Appositives are noun phrases that identify adjacent nouns or pronouns. They can occur as sentence openers, subject-verb splits, or sentences closers. Sentence Openers 1. One of eleven brothers and sisters , Harriet was a moody, willful child. Langston Hughes, “Road to Freedom”.
Download Policy: Content on the Website is provided to you AS IS for your information and personal use and may not be sold / licensed / shared on other websites without getting consent from its author.While downloading, if for some reason you are not able to download a presentation, the publisher may have deleted the file from their server.
Appositives are noun phrases that identify adjacent nouns or pronouns. They can occur as sentence openers, subject-verb splits, or sentences closers.
Subject-Verb Splits1. Poppa, a good quiet man, spent the last hours before our parting moving aimlessly about the yard, keeping to himself and avoiding me.Gordon Parks, “My Mother’s Dream for Me”
2. A man, a weary old pensioner with a bald dirty head and a stained brown corduroy waistcoat, appeared at the door of a small gate lodge.Brian Moore, The Lonely Passion of Judith Hearne
Each scrambled sentence has one or more appositives. Identify them. Then unscramble the sentence parts and write out the sentence, punctuating it correctly. Compare your sentences with the originals.
a. the tyrannosaurb. with huge flaring nostrilsc. a long snuffling inhalation that fluttered Baselton’s trouser legsd. gave Baselton a smellMichael Crichton, The Lost World
OriginalWith huge flaring nostrils, the tyrannosaur gave Baselton a smell, a long snuffling inhalation that fluttered Baselton’s trouser legs.
a. went over to Tom Will’s saloonb. in the late afternoonc. Will Hendersond. and editor of the Eaglee. ownerSherwood Anderson, Winesburg, Ohio
a. and the jingle of trace chainsb. was louderc. drag of brakesd. the sound of the approaching grain teamse. thud of big hooves on hard groundJohn Steinbeck, Of Mice and Men
OriginalThe sound of the approaching grain teams was louder, thud of big hooves on hard ground, drag of brakes, and the jingle of trace chains.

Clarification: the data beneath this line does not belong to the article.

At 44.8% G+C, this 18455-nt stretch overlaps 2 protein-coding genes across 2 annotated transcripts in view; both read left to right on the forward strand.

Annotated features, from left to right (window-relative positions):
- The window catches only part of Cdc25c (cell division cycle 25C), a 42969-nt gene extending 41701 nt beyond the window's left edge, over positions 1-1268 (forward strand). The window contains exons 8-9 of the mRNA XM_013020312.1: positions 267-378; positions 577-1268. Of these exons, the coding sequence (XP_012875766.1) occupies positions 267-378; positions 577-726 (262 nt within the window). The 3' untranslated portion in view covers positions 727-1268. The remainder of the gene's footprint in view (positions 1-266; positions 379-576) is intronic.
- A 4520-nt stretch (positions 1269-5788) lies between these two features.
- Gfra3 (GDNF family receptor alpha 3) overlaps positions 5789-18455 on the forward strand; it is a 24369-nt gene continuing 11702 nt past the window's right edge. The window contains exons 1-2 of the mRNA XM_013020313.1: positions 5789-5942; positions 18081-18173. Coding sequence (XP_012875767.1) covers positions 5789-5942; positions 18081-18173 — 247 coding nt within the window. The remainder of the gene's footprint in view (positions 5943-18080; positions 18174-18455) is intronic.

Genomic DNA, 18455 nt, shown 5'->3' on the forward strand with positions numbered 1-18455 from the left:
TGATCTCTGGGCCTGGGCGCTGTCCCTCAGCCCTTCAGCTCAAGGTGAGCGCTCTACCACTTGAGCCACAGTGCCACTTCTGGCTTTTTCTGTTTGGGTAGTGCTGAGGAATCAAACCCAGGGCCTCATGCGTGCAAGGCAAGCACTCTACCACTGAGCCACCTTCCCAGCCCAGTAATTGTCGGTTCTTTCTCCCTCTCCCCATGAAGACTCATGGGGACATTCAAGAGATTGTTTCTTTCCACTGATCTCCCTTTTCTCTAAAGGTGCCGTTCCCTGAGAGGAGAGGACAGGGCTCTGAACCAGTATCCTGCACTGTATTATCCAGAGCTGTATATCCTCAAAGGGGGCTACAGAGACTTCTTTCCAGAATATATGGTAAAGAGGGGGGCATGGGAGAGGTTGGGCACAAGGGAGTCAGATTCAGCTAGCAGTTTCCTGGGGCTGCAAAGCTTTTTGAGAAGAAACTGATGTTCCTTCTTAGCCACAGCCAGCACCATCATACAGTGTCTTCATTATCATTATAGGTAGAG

Combining and ImitatingStudy the model, and then combine the sentences that follow into one sentence that imitates the model. Change the first sentence to resemble the first sentence part of the model, the second sentence to resemble the second sentence part of the model, etc. Finally, write you own sentence that imitates the model.
Model: Mr. Cattanzara, a stocky, bald-headed man who worked in a change booth on an IRT station, lived on the next block after George’s, above a shoe repair store.Bernard Malamud, “A Summer’s Reading”
Sentences to be combineda. This is about Jan Carter.b. She is an unabashed, suntanned flirt.c. She smiled at him in the cafeteria line.d. She transferred to the department near Tom’s.e. She transferred for a “chance” meeting.
Jan Carter, an unabashed, suntanned flirt who smiled at him in the cafeteria line, transferred to the department near Tom’s for a “chance” meeting.
a. “Missouri” is a casserole.b. The casserole is special.c. It is a blend of several ingredients.d. It has potatoes.e. It has tomatoes.f. The tomatoes are stewed.g. It has hamburger.
At the slash mark, add an appositive phrase. The first few words are provided and the number of words omitted from the original is noted in the brackets after the slash mark. Approximate that number.
Your CSI is due tomorrow: Elvis Presley, the famous king of 50s rock and roll who achieved fame overnight, made his first national appearance on the “Ed Sullivan Show,” a live television music and variety program during which the camera man was given special directions for shooting the Presley performance.